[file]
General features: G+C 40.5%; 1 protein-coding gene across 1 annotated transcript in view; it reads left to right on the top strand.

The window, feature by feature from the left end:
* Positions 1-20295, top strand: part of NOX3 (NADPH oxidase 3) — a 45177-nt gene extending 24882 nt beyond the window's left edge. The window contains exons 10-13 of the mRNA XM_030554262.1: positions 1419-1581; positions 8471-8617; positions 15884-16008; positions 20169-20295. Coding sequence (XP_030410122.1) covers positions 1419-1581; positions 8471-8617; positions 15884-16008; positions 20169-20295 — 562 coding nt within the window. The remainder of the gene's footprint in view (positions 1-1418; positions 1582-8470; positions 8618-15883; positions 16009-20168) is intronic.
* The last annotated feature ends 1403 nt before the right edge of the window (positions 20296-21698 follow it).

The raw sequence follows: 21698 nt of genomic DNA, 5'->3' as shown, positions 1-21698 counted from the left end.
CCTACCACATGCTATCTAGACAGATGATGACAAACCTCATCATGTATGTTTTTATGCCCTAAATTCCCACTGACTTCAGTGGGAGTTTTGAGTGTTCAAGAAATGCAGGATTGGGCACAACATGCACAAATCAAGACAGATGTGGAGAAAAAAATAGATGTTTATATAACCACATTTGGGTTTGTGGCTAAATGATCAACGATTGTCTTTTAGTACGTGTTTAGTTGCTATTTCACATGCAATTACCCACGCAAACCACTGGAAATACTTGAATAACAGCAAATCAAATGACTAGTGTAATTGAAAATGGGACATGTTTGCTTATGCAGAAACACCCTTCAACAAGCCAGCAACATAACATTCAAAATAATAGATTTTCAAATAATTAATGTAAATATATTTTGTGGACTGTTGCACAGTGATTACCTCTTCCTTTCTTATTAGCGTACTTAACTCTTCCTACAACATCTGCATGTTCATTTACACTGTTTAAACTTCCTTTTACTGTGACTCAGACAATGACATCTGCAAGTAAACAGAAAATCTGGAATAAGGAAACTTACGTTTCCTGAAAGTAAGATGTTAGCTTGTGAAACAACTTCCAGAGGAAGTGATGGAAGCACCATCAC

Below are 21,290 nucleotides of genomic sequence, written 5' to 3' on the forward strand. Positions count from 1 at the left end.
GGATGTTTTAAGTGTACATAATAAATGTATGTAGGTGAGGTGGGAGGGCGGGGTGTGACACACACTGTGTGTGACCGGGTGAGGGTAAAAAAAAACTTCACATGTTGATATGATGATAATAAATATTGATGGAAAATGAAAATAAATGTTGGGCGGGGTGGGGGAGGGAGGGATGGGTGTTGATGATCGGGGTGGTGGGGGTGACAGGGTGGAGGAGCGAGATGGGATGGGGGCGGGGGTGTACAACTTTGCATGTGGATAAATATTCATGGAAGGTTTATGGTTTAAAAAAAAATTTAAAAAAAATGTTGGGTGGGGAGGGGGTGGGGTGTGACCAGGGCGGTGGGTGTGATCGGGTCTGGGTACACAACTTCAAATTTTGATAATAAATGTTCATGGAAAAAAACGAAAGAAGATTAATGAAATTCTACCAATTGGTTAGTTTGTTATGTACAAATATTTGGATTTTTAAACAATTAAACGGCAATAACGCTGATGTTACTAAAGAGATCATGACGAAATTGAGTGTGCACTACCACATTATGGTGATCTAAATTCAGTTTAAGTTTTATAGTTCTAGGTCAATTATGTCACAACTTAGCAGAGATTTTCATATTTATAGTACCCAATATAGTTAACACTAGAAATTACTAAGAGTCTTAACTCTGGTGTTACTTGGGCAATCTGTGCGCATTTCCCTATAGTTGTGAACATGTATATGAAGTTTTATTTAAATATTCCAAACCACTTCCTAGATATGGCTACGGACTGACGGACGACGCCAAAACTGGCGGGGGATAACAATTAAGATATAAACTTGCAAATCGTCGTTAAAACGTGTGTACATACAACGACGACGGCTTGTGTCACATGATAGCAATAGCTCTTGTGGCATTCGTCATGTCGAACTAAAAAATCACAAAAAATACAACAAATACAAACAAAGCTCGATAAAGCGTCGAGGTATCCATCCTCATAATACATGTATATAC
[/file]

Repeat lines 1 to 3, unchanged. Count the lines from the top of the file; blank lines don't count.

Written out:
General features: G+C 40.5%; 1 protein-coding gene across 1 annotated transcript in view; it reads left to right on the top strand.

The window, feature by feature from the left end:
* Positions 1-20295, top strand: part of NOX3 (NADPH oxidase 3) — a 45177-nt gene extending 24882 nt beyond the window's left edge. The window contains exons 10-13 of the mRNA XM_030554262.1: positions 1419-1581; positions 8471-8617; positions 15884-16008; positions 20169-20295. Coding sequence (XP_030410122.1) covers positions 1419-1581; positions 8471-8617; positions 15884-16008; positions 20169-20295 — 562 coding nt within the window. The remainder of the gene's footprint in view (positions 1-1418; positions 1582-8470; positions 8618-15883; positions 16009-20168) is intronic.